There was an old game called Scruples that asked what would you do in a particular situation. What would you do if you discovered your best friend was cheating on their partner? Would you tell the partner? What would you do if you knew your colleague was stealing from the company? Would you tell the company? What would you do if you found your boss sniffing cocaine? Would you report them?
It’s still around and has an app.
I was reminded of this game the other day when I found a wallet on the street. I picked it up. It had £100, and credit and debit cards inside. Then I saw the driving license and realised the wallet belonged to a neighbour. If it was a stranger, would you have taken the cash and cards? Because it’s a neighbour, what do you do?
Of course, I knocked on their door and said they’d dropped their wallet. Cash intact and cards inside. But it made me think: am I a good guy or a bad guy?
The reason this is important is that we broaden this out to the network, where the network si now self-regulating, and we have to wonder: are the majority of people good or bad?
I believe most are good, but if we self-regulate, does that have bigger implications? If you found someone’s wallet, would you give it back? If there was £100, $200, €500 in that wallet, would you take it?
In my experience, having lost wallets in the past, they would normally come back with the cash removed. But then I realised: who carries a wallet or purse these days?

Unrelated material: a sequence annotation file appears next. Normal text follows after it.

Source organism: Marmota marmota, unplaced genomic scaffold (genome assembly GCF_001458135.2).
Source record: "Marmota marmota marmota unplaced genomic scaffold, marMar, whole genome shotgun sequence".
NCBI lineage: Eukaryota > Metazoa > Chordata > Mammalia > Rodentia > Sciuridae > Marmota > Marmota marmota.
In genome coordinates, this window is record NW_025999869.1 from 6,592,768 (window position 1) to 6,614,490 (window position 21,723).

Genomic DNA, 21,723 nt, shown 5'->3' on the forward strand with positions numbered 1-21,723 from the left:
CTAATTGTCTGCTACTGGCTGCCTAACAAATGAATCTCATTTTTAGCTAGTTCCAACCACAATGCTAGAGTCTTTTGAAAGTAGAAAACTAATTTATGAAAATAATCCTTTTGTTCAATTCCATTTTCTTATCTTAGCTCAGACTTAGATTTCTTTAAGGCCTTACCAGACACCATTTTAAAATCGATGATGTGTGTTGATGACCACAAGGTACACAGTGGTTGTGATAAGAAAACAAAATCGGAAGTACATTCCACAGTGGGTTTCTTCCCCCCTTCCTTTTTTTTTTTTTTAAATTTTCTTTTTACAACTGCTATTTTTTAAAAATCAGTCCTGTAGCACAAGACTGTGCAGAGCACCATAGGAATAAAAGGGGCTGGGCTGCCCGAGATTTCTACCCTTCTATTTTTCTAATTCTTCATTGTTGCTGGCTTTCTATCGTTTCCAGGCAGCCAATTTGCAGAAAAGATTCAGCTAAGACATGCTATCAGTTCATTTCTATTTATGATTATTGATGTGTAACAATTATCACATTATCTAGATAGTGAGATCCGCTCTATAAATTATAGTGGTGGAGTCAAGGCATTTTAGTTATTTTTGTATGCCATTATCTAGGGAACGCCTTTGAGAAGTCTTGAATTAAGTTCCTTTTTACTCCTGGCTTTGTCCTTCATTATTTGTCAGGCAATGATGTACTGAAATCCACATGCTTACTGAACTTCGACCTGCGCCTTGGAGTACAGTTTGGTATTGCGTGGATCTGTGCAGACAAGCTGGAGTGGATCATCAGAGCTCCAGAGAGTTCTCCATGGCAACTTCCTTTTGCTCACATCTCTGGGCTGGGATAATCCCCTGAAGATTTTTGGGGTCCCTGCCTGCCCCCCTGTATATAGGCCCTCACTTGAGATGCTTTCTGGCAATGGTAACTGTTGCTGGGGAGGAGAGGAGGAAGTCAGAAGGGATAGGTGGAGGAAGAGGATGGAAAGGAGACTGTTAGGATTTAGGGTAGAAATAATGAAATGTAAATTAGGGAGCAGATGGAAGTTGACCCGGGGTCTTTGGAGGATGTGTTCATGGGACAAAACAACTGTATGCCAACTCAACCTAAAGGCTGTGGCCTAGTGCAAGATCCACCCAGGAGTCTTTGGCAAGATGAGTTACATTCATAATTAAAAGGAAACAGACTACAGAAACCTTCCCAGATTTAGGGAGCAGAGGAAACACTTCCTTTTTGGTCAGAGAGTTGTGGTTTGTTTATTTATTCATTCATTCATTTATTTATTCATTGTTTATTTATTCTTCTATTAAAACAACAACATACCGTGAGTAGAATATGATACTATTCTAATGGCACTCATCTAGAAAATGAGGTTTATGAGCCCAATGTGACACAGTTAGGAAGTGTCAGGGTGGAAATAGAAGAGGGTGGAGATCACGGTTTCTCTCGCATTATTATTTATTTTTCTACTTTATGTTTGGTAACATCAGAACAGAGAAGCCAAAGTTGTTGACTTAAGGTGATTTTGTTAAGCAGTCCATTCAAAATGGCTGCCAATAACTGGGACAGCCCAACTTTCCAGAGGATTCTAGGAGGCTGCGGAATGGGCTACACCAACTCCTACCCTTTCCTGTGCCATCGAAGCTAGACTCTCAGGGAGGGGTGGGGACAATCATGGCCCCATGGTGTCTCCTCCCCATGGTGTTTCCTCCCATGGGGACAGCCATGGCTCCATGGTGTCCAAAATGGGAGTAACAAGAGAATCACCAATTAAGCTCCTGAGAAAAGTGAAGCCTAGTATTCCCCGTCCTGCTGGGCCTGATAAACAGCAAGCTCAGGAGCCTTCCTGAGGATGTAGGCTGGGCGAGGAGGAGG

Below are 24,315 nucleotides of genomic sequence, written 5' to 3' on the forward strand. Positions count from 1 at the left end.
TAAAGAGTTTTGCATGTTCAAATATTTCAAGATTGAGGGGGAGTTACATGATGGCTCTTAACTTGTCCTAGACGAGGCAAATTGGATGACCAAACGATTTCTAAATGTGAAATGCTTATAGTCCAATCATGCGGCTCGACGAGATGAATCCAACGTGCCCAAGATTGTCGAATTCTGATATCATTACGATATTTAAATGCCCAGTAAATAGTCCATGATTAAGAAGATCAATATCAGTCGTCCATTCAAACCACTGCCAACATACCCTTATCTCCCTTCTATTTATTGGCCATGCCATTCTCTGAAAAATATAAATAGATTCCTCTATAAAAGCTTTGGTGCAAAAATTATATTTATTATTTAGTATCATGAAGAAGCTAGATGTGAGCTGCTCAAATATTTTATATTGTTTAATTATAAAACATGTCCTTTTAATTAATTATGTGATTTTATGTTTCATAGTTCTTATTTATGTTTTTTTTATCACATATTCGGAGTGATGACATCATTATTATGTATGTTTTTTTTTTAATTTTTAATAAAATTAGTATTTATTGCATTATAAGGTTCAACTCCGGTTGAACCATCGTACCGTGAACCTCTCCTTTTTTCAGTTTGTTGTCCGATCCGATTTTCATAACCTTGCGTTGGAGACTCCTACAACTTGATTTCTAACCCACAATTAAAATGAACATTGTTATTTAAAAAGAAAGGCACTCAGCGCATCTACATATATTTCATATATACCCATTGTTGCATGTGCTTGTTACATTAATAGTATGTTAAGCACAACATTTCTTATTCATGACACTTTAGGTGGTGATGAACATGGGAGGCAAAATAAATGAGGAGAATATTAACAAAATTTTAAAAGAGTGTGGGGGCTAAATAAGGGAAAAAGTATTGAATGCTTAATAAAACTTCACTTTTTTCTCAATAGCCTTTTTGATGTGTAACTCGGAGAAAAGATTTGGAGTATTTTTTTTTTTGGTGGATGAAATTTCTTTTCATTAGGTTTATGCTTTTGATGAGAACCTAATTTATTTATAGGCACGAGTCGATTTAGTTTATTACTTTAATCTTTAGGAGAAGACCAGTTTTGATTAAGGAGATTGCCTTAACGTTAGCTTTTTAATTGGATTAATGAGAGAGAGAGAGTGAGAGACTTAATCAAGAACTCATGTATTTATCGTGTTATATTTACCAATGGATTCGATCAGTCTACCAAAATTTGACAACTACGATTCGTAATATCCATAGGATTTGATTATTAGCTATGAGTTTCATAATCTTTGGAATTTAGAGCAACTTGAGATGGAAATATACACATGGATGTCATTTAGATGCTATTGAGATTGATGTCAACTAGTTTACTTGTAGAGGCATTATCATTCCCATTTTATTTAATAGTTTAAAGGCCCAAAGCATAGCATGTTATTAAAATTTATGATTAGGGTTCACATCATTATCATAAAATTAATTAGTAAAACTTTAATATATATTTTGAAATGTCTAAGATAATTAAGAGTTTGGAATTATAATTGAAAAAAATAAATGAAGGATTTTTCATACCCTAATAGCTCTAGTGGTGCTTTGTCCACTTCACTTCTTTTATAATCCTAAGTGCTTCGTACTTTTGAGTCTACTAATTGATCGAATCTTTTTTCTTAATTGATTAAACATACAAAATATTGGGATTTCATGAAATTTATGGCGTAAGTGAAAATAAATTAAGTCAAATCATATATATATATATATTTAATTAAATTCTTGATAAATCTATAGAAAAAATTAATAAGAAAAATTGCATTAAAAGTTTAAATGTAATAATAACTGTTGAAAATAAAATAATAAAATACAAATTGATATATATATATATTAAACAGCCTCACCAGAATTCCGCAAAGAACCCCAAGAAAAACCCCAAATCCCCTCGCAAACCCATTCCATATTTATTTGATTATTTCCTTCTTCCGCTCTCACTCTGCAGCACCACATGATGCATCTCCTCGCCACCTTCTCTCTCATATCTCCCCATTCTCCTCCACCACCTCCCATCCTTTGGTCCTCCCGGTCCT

I don’t have a wallet. I have a mobile wallet. I have a mobile wallet where you would need my face to get access. So, therefore, today’s wallets are far more secure. Drop your mobile on the street? First, the person picking up needs to know your PIN and second, to get access to your cash, they need your face.
Equally, with no wallet I have no cash. So return my mobile and you still didn’t get the cash, as there isn’t any cash. It’s no longer relevant.
However, in general and overall, I wonder how we regulate in a self-regulating system governed by the network. Will people generally be honest? If I found your username and password, would I use it?
But then this makes me hark back to the words of hackers. I’ve met a few hackers and one line stayed with me: “I would rob my grandma, brother, sister, ma and pa if I knew their account details”.
Hackers don’t think like you and me. They purely think about themselves. That mentality is alien to the majority of us. After all, we are law-abiding citizens with principles. But you then have to realise that the small group of people who want to abuse and rob and not law-abiding and have no principles. They purely want to buck the system.
This is the challenge of self-regulating. If one percent of the network want to ignore the rules of the ninety-nine percent, what does the ninety-nine percent do? Oh, occupy Wall Street …
Chris M Skinner
Chris Skinner is best known as an independent commentator on the financial markets through his blog, TheFinanser.com, as author of the bestselling book Digital Bank, and Chair of the European networking forum the Financial Services Club. He has been voted one of the most influential people in banking by The Financial Brand (as well as one of the best blogs), a FinTech Titan (Next Bank), one of the Fintech Leaders you need to follow (City AM, Deluxe and Jax Finance), as well as one of the Top 40 most influential people in financial technology by the Wall Street Journal's Financial News. To learn more click here...